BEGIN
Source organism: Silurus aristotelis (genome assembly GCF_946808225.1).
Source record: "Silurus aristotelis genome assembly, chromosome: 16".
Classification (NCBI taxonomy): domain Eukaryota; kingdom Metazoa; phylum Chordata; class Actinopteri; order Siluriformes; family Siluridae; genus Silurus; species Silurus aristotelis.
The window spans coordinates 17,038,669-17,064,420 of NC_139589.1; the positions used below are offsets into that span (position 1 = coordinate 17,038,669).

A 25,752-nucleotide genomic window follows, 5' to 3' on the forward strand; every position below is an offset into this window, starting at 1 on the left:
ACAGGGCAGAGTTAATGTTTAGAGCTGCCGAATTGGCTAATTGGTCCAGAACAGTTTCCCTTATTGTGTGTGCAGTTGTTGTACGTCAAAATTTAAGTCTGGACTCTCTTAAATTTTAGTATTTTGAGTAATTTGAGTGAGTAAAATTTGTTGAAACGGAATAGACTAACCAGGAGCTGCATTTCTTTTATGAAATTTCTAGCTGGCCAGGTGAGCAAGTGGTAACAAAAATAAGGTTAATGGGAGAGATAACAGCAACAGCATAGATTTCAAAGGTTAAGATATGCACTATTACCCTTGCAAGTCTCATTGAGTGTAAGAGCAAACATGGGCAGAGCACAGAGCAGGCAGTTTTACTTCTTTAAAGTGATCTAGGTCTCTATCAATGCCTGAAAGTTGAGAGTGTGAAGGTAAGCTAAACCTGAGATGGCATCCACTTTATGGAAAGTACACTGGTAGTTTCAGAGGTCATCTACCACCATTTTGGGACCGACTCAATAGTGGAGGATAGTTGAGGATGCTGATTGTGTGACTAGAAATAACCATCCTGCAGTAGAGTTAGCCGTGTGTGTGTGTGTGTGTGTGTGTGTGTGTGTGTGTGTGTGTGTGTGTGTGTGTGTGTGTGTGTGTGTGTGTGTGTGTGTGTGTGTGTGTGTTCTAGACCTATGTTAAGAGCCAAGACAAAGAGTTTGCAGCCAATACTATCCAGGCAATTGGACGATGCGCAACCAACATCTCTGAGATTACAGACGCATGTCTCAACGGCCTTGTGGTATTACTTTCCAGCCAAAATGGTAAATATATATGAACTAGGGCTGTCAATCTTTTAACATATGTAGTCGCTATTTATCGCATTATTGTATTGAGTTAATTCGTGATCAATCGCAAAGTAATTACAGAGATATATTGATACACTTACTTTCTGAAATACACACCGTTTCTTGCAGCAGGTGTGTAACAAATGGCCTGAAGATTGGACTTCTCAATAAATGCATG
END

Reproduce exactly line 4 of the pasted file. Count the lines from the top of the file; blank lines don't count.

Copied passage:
The window spans coordinates 17,038,669-17,064,420 of NC_139589.1; the positions used below are offsets into that span (position 1 = coordinate 17,038,669).